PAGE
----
5. Intuitive Movement: Note that I’m using two keywords “intuitive” and “movement” instead of exercise. I find that the word exercise indicates highly planned, structured activities, while movement can be any way you choose to move your body. My key recommendation is for you to engage in a movement that you are most comfortable with and that brings you joy. If you enjoy dancing, go dance your heart out in a Zumba or Bollywood dance class. Remember, there’s not one workout, time, or location that works for everyone.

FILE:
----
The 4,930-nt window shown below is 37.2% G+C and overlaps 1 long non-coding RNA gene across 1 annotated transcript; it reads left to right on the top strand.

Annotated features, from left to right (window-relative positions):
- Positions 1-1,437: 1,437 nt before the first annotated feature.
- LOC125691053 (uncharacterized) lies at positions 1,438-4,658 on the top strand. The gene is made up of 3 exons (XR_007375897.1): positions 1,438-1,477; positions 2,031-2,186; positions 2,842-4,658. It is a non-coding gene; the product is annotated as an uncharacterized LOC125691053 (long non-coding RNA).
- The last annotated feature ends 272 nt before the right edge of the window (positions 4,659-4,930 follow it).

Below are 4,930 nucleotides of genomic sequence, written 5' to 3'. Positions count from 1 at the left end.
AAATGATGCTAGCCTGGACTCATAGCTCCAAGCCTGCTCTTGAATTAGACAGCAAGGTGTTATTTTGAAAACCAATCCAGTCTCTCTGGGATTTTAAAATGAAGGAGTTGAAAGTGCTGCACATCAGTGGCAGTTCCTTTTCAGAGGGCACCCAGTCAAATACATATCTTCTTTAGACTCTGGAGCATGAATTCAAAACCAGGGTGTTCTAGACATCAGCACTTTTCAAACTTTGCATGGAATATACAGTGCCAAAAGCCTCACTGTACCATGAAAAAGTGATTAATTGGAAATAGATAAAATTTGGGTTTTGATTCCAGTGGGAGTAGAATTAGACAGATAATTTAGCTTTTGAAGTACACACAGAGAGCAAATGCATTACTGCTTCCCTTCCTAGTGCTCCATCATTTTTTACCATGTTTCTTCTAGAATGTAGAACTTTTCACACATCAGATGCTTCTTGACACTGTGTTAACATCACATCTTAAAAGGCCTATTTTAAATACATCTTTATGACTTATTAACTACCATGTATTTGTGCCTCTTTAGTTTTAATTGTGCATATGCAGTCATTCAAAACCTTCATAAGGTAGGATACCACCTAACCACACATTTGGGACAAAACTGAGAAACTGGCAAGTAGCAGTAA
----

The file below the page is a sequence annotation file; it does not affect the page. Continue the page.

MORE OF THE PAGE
Wellness and exercise should be fun—not punishment or restriction. Finding the right plan for you will ensure that your wellness routine and weekly meal plans are doing their job of decreasing stress and bringing happiness to you. Make healthy and mindful eating a part of your lifestyle instead of calling it “dieting” to lose weight.

Jenifer Tharani, MS, RD, LD is a registered and licensed dietitian nutritionist with training from Emory University Hospital. The main focus of her nutrition consulting practice is working with South Asians to prevent and manage diabetes, high blood pressure, and obesity.